Smart city investments would reach $203 billion by 2024, according to a report titled IDC FutureScape: Worldwide Smart Cities and Communities 2021 Predictions. These smart towns are gathering massive amounts of data and seeking to improve urban safety and liveability. According to the IMD-SUTD Smart City Index 2021, the UAE ranks 29th amongst the world’s smart cities, with 78.5% of the respondents believing in the importance of data-driven physical safety procedures such as facial recognition as a part of necessary processes to improve law enforcement.

The ecology of the smart city also includes intelligent structures. Various businesses are attempting to evaluate data from different sensors and automate procedures. The problem is that this necessitates a shift away from proprietary solutions by cities and corporations. Human and data silos are inherently created by the closed-architecture concept, which stifles growth prospects.

By focusing on open and interoperable solutions, decision-makers will get the most out of their current technology investments by improving data sharing and collaboration. Longer-term, they’ll become more adaptable to changing requirements and more self-sufficient in data unification and ownership.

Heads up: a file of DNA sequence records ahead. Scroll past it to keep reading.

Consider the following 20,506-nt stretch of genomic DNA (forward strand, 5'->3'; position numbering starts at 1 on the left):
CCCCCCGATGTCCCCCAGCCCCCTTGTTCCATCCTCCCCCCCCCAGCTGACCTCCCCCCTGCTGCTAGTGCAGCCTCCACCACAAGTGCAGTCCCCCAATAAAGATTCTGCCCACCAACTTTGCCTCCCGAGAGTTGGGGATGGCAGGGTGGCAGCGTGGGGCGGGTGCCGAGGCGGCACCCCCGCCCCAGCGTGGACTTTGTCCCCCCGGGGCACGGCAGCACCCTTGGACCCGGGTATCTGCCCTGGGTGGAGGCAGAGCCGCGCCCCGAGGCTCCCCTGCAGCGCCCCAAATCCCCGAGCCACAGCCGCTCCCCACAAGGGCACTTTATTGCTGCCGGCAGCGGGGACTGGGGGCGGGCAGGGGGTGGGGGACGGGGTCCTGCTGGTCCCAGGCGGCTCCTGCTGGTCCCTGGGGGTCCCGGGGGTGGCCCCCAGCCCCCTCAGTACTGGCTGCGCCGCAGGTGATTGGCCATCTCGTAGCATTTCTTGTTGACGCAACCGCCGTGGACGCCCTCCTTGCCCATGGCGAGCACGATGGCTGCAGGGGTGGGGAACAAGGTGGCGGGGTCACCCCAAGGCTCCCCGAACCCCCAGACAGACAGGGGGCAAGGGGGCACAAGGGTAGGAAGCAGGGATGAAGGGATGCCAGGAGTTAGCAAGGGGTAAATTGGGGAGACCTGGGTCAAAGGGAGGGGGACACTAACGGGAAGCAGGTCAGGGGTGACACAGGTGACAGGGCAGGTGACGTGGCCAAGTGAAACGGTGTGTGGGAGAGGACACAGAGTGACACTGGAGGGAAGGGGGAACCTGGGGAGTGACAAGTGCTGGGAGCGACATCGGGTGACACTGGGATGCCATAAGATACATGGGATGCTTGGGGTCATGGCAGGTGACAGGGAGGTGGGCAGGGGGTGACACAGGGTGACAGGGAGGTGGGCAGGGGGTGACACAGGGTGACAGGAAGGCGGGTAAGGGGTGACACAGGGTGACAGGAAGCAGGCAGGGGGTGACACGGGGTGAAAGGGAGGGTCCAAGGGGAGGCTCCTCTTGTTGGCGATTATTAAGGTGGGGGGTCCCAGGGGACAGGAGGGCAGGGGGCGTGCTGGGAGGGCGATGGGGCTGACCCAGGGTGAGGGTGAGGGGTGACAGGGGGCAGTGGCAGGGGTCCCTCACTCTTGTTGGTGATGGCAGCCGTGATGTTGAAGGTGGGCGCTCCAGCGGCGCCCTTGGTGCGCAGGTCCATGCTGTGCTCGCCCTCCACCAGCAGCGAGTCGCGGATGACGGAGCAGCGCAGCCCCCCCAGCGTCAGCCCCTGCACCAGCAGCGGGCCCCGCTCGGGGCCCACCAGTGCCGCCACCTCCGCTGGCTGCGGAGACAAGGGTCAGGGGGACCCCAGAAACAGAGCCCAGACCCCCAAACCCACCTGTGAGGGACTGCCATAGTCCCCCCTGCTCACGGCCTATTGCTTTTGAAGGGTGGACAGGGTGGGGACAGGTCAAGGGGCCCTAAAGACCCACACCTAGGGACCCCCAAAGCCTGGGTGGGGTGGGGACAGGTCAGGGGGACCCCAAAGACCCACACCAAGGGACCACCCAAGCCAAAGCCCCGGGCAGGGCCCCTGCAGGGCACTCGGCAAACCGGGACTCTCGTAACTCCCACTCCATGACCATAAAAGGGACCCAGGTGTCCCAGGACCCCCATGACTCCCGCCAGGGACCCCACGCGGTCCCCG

Adaptable access control technology will continue to be adopted by businesses.

Today’s businesses want more from their access control systems. They desire more flexibility in hardware choices, streamlined processes, and increased convenience for those who pass through their buildings daily.

Many businesses had to get innovative to comply with increased health and safety regulations during the pandemic. Regardless of where they are on the return-to-work spectrum, organizations today recognize that the new normal necessitates agility. This is why they’re investing in PIAM systems (physical identity access management).